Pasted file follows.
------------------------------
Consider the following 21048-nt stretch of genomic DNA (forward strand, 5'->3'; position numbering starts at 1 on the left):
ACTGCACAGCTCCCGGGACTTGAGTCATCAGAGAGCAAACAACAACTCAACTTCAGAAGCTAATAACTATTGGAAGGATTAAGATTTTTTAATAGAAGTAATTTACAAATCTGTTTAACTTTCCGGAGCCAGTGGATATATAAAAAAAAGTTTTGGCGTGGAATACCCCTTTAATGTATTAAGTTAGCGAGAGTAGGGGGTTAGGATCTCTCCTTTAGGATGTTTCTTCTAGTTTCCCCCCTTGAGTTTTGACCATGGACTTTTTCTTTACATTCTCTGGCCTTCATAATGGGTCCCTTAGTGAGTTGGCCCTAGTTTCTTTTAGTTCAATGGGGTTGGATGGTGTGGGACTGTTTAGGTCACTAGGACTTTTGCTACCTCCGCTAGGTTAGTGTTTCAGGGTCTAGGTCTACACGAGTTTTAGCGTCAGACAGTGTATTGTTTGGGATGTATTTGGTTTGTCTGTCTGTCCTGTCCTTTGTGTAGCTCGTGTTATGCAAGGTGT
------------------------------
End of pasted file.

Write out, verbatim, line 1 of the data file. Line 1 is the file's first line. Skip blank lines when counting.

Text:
Consider the following 21048-nt stretch of genomic DNA (forward strand, 5'->3'; position numbering starts at 1 on the left):